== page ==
ERUSALEM, Oct. 13 — In a message to Prime
Minister Ariel Sharon before his planned visit to Washington
this week, the Bush administration has criticized Israel for
killing Palestinian civilians during its military operations
and for maintaining crippling restrictions on movement in the
West Bank and the Gaza Strip.
The letter, delivered on Friday by the American ambassador
to Israel, Daniel C. Kurtzer, was reported today in the local
press and confirmed by senior Israeli officials; it followed
similar expressions made publicly by Washington last week.
More Palestinian civilian deaths were reported today. A
3-year-old boy was killed during an Israeli Army raid in Rafah
in the southern Gaza Strip in which a militant was also
killed, and a woman was fatally shot near Jenin in the West
Bank when soldiers opened fire on a taxi, Palestinians
The army said it was investigating the fatal shooting of a
60-year-old woman on Friday as she sat on the veranda of her
house in the West Bank city of Nablus. Her son, who witnessed
the shooting, said a soldier in a jeep had fired at the house
In other violence today, two Palestinian gunmen who
infiltrated Israel from Egypt were shot and killed by Israeli
soldiers. In Bethlehem, an explosion near a public phone
killed a local militant, and Palestinians said Israel was
The American message to Mr. Sharon expressed deep concern
over what it described as a significant increase in
Palestinian civilian deaths during recent Israeli Army
operations. It asserted that Israel had failed to keep
promises to ease restrictions on the movements of ordinary
Palestinians hemmed in by checkpoints and blockades of cities
At the weekly meeting of his cabinet today, Mr. Sharon said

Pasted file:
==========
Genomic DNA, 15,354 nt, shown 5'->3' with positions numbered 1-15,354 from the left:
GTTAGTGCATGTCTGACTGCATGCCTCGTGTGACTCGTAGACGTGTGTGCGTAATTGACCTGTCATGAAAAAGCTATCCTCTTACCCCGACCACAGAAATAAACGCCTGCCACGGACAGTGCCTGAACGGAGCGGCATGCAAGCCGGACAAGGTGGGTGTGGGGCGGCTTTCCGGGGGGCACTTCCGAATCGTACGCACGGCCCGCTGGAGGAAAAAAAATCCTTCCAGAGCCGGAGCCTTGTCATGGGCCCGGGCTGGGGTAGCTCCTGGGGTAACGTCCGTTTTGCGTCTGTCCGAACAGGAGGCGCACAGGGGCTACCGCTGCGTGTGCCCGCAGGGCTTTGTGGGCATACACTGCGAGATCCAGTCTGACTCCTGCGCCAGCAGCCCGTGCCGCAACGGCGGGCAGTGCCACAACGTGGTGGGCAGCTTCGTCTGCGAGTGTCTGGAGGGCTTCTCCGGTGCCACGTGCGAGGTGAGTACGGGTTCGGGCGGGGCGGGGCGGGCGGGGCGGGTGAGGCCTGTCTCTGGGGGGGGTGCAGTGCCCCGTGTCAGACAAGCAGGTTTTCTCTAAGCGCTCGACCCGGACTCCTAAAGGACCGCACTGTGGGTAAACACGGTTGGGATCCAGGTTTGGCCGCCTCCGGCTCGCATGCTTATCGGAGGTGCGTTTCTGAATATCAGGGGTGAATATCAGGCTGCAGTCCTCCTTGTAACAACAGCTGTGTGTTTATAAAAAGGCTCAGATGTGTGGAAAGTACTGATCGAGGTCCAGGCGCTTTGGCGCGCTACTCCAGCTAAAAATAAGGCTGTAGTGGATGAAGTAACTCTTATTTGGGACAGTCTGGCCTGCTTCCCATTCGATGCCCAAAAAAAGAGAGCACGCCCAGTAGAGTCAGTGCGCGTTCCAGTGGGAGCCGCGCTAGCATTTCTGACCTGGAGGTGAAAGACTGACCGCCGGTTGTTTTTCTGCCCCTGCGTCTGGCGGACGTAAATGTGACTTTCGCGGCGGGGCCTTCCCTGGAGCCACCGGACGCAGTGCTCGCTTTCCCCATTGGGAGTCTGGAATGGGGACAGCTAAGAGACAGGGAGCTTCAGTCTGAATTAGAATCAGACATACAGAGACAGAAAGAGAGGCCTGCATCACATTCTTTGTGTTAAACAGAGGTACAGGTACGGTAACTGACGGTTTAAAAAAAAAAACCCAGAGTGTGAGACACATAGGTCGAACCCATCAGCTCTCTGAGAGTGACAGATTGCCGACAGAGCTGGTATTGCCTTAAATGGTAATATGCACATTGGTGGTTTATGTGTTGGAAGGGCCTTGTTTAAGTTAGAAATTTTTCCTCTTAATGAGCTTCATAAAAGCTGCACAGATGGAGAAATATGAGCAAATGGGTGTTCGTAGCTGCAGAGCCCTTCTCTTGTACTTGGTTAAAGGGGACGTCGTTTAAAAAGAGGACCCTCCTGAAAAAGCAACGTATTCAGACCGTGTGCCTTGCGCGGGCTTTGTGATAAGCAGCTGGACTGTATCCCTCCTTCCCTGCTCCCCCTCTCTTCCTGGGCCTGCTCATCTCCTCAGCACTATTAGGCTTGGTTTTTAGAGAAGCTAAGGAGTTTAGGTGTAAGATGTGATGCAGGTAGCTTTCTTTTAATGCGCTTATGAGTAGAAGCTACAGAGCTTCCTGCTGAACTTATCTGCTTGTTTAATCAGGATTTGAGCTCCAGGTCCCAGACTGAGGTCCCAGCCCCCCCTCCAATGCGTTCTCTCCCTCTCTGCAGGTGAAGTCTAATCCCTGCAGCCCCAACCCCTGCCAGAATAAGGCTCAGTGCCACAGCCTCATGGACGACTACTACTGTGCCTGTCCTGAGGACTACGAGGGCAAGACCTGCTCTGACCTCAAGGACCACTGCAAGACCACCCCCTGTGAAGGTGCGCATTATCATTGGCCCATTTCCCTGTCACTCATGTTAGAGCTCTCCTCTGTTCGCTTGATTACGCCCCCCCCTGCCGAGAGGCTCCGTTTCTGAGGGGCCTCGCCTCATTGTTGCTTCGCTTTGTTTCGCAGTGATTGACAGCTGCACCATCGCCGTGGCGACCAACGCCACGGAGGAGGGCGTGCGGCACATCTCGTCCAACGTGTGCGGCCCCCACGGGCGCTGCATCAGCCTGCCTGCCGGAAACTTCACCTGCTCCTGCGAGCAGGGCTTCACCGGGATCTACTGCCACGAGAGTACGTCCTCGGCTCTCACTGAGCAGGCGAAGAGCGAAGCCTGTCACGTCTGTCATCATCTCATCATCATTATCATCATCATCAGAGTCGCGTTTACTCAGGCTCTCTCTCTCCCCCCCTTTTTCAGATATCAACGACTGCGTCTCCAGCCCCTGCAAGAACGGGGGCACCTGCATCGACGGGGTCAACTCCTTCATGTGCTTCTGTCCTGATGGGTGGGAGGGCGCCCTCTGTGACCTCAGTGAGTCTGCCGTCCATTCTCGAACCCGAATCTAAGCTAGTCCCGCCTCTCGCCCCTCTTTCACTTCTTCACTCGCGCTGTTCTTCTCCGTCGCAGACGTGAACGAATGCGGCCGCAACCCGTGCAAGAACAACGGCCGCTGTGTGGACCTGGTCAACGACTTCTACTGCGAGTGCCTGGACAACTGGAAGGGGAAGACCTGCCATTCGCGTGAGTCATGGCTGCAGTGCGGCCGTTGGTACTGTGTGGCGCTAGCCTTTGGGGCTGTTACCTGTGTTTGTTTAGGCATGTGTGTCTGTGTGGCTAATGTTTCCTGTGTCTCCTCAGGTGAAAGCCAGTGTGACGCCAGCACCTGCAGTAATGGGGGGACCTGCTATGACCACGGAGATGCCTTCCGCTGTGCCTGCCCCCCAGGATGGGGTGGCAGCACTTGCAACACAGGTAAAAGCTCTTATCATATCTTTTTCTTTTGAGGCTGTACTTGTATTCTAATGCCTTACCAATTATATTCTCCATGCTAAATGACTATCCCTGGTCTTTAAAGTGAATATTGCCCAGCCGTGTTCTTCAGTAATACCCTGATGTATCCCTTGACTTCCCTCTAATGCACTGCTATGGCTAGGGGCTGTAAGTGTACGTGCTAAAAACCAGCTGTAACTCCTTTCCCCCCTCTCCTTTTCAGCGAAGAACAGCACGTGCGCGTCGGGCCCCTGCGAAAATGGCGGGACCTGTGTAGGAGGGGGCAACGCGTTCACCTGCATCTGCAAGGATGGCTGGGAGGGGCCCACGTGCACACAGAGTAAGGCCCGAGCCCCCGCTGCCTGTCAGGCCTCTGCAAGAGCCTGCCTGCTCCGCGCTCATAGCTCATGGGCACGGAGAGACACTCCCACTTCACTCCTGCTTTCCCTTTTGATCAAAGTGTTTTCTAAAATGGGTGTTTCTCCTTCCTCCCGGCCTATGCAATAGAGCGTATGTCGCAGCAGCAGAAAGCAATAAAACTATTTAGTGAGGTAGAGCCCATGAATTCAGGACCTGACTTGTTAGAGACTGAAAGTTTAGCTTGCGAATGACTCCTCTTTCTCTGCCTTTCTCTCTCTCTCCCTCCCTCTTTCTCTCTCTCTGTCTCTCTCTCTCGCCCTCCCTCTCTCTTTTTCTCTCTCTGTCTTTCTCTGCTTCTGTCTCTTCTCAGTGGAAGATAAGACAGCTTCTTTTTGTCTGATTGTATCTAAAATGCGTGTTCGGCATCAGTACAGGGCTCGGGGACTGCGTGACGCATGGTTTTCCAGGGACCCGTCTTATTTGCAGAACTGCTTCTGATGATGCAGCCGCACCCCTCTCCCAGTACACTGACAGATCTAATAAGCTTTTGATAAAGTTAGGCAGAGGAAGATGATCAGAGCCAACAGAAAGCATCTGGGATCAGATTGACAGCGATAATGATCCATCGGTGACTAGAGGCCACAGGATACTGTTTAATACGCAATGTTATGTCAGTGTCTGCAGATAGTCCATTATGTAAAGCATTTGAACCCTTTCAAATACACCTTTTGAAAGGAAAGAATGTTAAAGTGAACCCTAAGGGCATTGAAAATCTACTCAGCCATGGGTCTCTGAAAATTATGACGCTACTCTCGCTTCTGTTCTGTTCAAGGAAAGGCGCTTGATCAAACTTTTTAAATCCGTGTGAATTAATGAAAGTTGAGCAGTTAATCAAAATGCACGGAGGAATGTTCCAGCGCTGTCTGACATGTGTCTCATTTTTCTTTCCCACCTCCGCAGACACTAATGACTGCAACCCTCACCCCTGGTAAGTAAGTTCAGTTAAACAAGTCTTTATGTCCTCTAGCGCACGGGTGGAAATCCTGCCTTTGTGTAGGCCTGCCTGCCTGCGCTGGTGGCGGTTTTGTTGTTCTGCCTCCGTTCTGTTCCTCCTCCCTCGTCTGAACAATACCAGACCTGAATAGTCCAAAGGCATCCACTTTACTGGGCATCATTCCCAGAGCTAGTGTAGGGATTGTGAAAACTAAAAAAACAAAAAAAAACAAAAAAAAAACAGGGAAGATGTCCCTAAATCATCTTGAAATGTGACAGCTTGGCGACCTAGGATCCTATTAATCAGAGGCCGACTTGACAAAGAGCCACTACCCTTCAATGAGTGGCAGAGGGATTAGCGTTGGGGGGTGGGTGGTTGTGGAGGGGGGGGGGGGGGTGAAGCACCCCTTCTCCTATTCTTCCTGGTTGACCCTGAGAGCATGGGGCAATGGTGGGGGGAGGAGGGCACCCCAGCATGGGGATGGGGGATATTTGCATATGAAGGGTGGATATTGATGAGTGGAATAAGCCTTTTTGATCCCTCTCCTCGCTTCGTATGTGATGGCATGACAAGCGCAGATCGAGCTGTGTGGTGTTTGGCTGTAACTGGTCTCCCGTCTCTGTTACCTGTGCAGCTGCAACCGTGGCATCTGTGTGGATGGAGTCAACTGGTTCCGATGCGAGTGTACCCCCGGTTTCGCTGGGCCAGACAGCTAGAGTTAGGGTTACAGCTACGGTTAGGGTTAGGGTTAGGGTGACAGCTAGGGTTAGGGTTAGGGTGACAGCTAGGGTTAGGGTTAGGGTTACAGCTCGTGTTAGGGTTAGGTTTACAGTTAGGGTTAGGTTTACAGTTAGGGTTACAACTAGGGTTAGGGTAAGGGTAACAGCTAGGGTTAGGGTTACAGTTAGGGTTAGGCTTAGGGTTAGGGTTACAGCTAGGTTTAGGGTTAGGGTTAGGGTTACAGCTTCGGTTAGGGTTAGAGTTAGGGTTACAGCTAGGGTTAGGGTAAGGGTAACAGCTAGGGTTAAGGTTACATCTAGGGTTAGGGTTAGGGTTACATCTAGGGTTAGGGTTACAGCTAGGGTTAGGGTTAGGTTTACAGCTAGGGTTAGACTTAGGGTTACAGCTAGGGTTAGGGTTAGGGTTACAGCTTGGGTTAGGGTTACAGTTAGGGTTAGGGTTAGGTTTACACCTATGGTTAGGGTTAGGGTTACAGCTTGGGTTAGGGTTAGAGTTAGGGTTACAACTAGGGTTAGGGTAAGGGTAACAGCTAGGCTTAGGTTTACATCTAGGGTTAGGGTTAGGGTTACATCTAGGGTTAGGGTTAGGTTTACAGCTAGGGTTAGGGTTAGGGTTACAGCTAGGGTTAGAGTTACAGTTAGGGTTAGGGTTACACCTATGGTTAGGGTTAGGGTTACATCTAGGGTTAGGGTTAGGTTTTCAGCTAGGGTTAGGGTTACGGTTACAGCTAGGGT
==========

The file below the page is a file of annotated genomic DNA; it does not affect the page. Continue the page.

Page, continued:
that "Israel has great interest in easing conditions for
Palestinians who are not involved in terrorism," but that by
failing to crack down on militants "the Palestinian Authority
does not enable Israel to move ahead with this policy as it
wishes," a cabinet statement said.
A senior Israeli official said the American message
repeated public expressions of American concern after an
Israeli raid on the Gaza Strip town of Khan Yunis last week in
which 17 Palestinians were killed and scores wounded.
In an early morning operation in Rafah today, Israeli
forces blew up two houses while destroying a network of
tunnels used to smuggle weapons from Egypt, the army said. The
blasts damaged adjacent houses, and a 3-year-old boy, Tawfik
Baraka, was killed by falling debris, Palestinians said.
Eighteen people were reportedly injured. Ibrahim al-Ghuti, 26,
who the army said was an armed militant, was killed by gunfire
from Israeli tanks.
Near the Israeli border with Egypt south of Rafah, soldiers
shot and killed two Palestinian infiltrators discovered near
the farming community of Yevul, the army said. Palestinians
said the gunmen were originally from Rafah.
In the West Bank, an Israeli tank fired on a taxi van
traveling on a dirt road circumventing Israeli roadblocks
southwest of Jenin, killing Yusra Sawalha, 40, and wounding
two girls, Palestinians said. The army said it had no
information on the incident.
In Bethlehem, an explosion at a public phone booth killed
Muhammad Abayat, 27, a member of the militant Aksa Martyrs
Brigades, an offshoot of the mainstream Fatah faction. The
group accused Israel of responsibility and vowed to respond,
saying it was no longer bound by a cease-fire in the area
agreed as part of an Israeli troop withdrawal from Bethlehem
In Nablus, hundreds of mourners joined the funeral of
Shaden Abu Hijleh, 60, who was killed by Israeli gunfire as
she sat on her veranda on Friday evening during a curfew.
Her son, Saed Abu Hijleh, 36, who was slightly wounded,
said in a telephone interview that a soldier fired the fatal
shots from the back of a jeep on the street near the house
from about 30 yards away. Soldiers in passing jeeps usually
enforced the curfew with concussion grenades or shots in the
air, but the street was quiet on Friday, Mr. Abu Hijleh
"The back door of one of the jeeps opened, and without
warning, without any provocation, without any threat to them —
they could see us eye to eye — they opened automatic fire on
us," he recalled. "Nine bullets penetrated the glass door
where I was standing. They barely missed me."
Mr. Abu Hijleh was wounded by glass fragments, his father
was slightly hurt by a ricocheting bullet, and his mother was
mortally wounded in the chest, he said. "My mom was lying on
the steps," he recalled. "I went over to her and said, `Mom
are you O.K.?,' and she just looked at me with her eyes. I
told her to say a prayer, and she died in my